Health Facts: The ABCs of bone health

For better bones, activity, bone density, and calcium intake are key

BONES … The framework of your body is a living tissue that is constantly broken down, replaced, and needs daily nourishment. While it’s important to build strong and healthy bones during your youth, you should protect your bone in adulthood, too.

HOW CAN WE ASSESS BONE HEALTH?

A bone mineral density, or DXA, test is an X-ray of the hip or spine that provides a snapshot of your bone health. The test identifies osteopenia/osteoporosis, determines your fracture risk, and measures treatment response.

LET’S TALK ABOUT THE Os OF BONES

Osteopenia refers to decreased bone density. This increases bone fragility and the risk of fractures. Not everyone with osteopenia requires treatment with medications. But, it is a warning sign that intervention is needed to prevent osteoporosis.

Osteoporosis refers to irreversibly weakened and brittle bones, and is associated with a significantly higher risk of fractures, even from minor stress.

RISK FACTORS

• Aging males and females

• Tobacco, alcohol use, low calcium and vitamin D intake, and physical inactivity

• Hormonal imbalance: Elevated thyroid hormones, decreased estrogen and testosterone levels

• Prolonged use of medications such as corticosteroid, some antidepressants, anti-seizure, and reflux drugs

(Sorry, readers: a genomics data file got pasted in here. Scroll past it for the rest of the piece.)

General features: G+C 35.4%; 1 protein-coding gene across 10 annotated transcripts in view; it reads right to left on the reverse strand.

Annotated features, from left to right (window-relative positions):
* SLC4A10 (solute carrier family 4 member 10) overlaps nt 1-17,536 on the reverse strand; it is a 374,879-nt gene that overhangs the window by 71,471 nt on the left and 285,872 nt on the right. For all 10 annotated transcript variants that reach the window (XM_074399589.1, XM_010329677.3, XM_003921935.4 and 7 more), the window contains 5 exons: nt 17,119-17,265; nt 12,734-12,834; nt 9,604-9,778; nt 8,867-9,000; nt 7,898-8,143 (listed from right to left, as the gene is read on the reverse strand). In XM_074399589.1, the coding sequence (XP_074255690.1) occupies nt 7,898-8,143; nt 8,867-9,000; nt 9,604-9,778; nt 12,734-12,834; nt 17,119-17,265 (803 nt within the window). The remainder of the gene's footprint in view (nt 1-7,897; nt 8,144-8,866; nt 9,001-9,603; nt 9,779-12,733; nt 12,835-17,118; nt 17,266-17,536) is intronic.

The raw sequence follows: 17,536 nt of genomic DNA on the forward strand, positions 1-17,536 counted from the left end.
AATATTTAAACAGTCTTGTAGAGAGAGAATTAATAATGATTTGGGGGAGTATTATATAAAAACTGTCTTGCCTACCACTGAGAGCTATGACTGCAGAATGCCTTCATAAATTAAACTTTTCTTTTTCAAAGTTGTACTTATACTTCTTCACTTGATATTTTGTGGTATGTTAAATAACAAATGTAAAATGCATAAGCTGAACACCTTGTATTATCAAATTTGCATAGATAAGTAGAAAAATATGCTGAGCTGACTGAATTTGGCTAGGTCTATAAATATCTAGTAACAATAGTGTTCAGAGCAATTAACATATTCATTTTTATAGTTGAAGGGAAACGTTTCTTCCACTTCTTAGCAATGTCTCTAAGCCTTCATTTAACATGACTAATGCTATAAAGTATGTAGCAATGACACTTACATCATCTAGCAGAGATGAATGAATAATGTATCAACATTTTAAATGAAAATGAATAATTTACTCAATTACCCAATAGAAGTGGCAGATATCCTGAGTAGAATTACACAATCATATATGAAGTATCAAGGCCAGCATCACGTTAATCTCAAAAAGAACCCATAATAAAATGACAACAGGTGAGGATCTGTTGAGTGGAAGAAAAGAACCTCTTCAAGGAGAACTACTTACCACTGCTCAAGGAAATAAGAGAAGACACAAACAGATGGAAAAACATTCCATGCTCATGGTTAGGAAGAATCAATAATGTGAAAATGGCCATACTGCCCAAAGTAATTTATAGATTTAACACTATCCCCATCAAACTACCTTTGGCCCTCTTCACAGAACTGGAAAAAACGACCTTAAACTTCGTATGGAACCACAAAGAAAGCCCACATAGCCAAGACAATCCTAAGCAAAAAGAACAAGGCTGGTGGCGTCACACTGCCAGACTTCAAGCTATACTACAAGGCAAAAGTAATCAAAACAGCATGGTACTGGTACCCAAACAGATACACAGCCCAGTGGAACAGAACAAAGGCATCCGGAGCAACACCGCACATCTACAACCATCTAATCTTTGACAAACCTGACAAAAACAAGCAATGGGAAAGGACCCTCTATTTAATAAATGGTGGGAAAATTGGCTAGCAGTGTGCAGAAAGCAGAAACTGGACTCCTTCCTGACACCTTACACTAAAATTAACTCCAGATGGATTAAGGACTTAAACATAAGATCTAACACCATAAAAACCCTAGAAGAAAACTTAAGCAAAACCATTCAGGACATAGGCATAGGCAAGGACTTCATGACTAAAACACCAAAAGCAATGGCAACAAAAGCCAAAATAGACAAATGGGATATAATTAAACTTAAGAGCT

TIPS FOR HEALTHY BONES

• Pregnant women: Take your prenatal vitamins and eat food rich in vitamin C, D, zinc, and phosphorus.

• A dropper from your mama! Human milk typically contains 25 IU of vitamin D. Therefore, daily supplementation of 400 IU is recommended for breastfed infants from the first few days of life.

• Feed your bones: 1,000 to 1,200 mg/day of calcium and 800 to 1,000 IU/day of vitamin D for individuals age 50 and older.

• Exercise: Weight-bearing exercise, such as walking, and muscle-strengthening exercise, such as weight lifting, at least three to four times weekly for 30 minutes.

• Limit daily alcohol intake to two for men, and one for women per day.

• Smoking cessation

• Talk to your primary care doctor about your need for screening, your risk for bone disease and falls, and have your gait assessed. Also, have your vitamin D levels checked!

FACT: We begin to lose bone mass after they reach peak bone density at about 30 years of age. The thicker your bones are at age 30, the longer it takes to develop osteopenia or osteoporosis.

This article is sponsored by Heart of Florida Regional Medical Center.

CREDIT

column by DR. TRISHANNA SOOKDEO

BIO: Dr. Trishanna Sookdeo is a board-certified family medicine physician who also has a Master’s in Public Health. She provides compassionate and quality care to the whole family, ages 3 days and up. If you have any questions or wish to schedule an appointment with her, call (863) 419-2420, ext. 2, and ask for Dr. Sookdeo.

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